Editor’s Note: SDG&E sent the letter below to Erik Caldwell, Director of Economic Development & Sustainability at the City of San Diego, on Oct. 22, 2018 regarding the conclusion of our participation in the City’s 100% Renewable Energy Request for Proposal process.
Dear Mr. Caldwell,
On behalf of San Diego Gas & Electric, I want to thank you for the opportunity to engage with your team to achieve the City of San Diego’s 100% renewable energy goal and greenhouse gas reduction (GHG) targets. The conversations our teams have had about energy procurement and policies, program goals and design have been educational and mutually beneficial. We appreciate the City’s thoughtfulness and transparency throughout the entire process.
It’s evident that in the San Diego region, we have a collective understanding of the important role that clean energy and cleantech play in economic prosperity and environmental sustainability. To preserve the quality of life for the people and businesses that we are privileged to serve, there is a shared commitment to drive change and create a more sustainable future.
Ambitious GHG reduction goals and 100% renewable energy targets were decided when the City of San Diego adopted its Climate Action Plan in December 2015. In response to the City’s Request for Information, Request for Statement of Qualifications, and ultimately its Request for Proposal, SDG&E assembled a team of skilled experts in procurement, regulatory affairs and finance to develop a 100% renewable energy proposal, where we envisioned partnering with the City to contract for increasing amounts of renewable energy for residents and businesses.
As our conversations continued, the City asked for an option whereby it would not take on any financial obligations or enter into long-term contracts. SDG&E convened its team to explore solutions to address the city’s concerns around financial risk and long-term contracts.
After many months of conversations and meetings, there is no clear scenario that will meet the City’s desire to not be financially or legally liable for any procurement contracts resulting from an SDG&E program. Nor do we believe such a framework would win regulatory approval due to potential exposure to remaining SDG&E customers not covered in this program.
There also continues to be significant and evolving legislative and regulatory actions related to energy procurement. Senate Bill 237 was recently signed into law materially expanding direct access. It requires the California Public Utilities Commission (CPUC) to recommend further expansion of the program in 2020. The CPUC’s “Choice Paper” published in August sets the stage for a new procurement model. The CPUC has scheduled a California Customer Choice En Banc for Oct. 29 to discuss its recommended actions. These actions are just a couple of recent changes that will impact our ability to provide an alternative in the near term, even if the City’s financial risk priorities were relaxed.
SDG&E shares your ambition to make the City of San Diego not just America’s Finest City, but also America’s Greenest City. Going forward, there is no question that we will continue our collaboration on programs that will make impactful reductions in carbon emissions. As stated before, we believe transportation electrification will bring the most value in helping to meet the City’s GHG reduction targets.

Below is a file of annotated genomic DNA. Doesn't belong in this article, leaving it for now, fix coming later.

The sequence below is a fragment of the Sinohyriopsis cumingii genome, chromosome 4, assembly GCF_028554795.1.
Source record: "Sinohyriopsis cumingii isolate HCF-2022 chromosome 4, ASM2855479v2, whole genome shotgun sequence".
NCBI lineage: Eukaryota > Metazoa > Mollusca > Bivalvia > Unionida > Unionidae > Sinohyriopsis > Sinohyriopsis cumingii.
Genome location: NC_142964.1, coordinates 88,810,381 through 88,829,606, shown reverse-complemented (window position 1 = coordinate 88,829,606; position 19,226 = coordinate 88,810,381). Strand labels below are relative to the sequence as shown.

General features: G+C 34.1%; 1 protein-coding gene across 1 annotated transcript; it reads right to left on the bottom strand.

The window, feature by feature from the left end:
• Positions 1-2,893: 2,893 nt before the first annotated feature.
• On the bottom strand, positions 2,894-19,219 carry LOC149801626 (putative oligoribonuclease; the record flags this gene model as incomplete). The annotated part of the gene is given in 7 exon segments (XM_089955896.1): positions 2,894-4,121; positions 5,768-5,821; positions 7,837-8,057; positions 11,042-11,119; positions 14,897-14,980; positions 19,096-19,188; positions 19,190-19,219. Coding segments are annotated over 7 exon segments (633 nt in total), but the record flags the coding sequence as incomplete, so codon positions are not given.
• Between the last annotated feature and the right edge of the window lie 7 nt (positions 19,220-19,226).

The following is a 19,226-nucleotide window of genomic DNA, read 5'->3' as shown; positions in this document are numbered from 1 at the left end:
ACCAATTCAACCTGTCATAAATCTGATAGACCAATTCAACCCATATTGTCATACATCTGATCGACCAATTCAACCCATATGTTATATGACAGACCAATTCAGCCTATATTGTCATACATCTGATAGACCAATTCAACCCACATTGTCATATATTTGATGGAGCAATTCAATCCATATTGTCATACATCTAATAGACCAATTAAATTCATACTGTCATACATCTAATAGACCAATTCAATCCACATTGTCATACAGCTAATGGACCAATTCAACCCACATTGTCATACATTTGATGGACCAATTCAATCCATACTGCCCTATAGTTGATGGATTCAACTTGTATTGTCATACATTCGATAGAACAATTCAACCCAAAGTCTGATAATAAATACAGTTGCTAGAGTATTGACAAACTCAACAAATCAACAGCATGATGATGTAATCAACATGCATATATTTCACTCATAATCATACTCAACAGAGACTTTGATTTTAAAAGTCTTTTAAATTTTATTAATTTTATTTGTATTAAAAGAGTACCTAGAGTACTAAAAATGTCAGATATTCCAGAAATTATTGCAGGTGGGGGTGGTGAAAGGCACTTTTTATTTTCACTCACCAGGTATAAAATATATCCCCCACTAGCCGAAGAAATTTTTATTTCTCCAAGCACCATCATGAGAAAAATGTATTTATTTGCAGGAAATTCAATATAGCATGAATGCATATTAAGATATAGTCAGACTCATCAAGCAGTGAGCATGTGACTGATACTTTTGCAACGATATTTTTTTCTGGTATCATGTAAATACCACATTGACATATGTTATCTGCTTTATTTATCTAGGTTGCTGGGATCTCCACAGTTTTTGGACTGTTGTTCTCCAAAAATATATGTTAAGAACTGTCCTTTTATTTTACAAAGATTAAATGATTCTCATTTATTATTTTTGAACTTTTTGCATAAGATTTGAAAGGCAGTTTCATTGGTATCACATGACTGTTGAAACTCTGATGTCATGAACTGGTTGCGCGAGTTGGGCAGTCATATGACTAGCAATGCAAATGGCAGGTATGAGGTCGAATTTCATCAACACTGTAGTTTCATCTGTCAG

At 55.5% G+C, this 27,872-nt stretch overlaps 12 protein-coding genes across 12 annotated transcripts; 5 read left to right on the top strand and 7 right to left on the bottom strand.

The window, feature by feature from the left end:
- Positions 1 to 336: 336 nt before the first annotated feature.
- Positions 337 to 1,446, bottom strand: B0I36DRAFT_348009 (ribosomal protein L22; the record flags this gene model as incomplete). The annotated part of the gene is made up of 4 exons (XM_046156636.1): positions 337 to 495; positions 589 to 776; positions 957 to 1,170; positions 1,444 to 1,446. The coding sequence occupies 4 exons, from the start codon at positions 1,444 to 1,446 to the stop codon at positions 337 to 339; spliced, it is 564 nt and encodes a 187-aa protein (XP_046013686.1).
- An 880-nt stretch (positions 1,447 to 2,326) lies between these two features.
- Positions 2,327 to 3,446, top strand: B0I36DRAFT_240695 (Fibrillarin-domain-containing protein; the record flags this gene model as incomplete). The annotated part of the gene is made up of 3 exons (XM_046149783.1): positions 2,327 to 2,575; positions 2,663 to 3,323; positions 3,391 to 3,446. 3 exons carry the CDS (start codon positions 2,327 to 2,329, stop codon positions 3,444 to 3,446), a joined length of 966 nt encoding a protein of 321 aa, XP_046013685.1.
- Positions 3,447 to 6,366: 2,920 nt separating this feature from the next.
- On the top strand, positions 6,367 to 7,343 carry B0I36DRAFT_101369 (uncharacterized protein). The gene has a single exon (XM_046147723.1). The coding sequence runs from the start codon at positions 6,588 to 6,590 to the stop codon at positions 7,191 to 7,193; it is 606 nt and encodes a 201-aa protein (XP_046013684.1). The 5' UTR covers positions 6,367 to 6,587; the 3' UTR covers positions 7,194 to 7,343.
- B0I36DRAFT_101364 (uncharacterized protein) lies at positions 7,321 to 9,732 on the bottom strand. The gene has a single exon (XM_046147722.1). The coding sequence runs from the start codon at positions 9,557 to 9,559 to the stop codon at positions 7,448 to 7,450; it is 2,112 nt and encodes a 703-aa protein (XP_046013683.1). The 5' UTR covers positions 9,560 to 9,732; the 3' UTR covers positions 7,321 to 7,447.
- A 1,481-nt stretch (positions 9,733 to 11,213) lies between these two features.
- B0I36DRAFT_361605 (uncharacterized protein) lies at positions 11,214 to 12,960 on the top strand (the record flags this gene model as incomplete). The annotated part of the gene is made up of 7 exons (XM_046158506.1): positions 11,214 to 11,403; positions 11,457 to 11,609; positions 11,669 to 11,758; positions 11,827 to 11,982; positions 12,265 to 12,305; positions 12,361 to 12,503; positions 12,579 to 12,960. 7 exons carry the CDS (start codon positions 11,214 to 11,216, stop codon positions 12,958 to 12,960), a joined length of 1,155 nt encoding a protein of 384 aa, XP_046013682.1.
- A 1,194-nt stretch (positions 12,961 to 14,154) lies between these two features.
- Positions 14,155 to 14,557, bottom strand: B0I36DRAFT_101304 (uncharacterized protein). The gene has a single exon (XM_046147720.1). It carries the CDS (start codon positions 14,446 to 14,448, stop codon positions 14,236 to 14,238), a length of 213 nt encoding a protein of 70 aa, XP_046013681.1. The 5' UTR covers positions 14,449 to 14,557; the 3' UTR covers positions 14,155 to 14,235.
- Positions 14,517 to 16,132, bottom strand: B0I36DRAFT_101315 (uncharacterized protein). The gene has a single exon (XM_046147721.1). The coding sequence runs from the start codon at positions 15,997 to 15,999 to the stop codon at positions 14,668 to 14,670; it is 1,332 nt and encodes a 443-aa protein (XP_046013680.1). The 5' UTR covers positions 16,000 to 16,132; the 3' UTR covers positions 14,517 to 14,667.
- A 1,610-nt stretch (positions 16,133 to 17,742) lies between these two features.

Today transportation represents the single largest source of GHG emissions in California (41%) and in San Diego it is more than 50%. SDG&E has half a dozen projects underway to expand the electric vehicle charging network in the City and our region to support the transition to zero-emissions vehicle and equipment. As part of our Power Your Drive program, we will install about 100 electric vehicle chargers at City facilities. Chargers are coming to the Port, the Airport, and other high-traffic sites.
Beyond clean transportation, many opportunities remain for us to work together to help fulfill the City’s Climate Action Plan. The fast pace of technological innovations is opening exciting opportunities that we have never before imagined, in areas like battery storage, smart cities, smart grid, smart home, Internet of Things, and more. Who would have thought that even a few years ago, technology would be emerging to allow electric vehicle batteries to act as a grid resource – absorbing electrons when solar and wind energy are abundant and discharging them when there is high demand on the grid?
In closing, I want to underscore our support for customer choice. Should the City choose to form a Community Choice Aggregation (CCA) program, we will be your partner to empower that. We are also working hard to explore additional ways for SDG&E to support the City on issues such as renewable energy integration, battery storage and electricity demand forecasting. These areas of potential collaboration are critical to ensuring grid reliability and increased renewable energy use.
Our long history of partnership with the City will continue, regardless of which path the City chooses to reach its 100% renewable goal. The City’s residents and businesses are our customers, and they deserve to have sustainable, reliable, and affordable energy options.
If you have any questions, please feel free to contact me.
Vice President - Energy Supply
San Diego Gas & Electric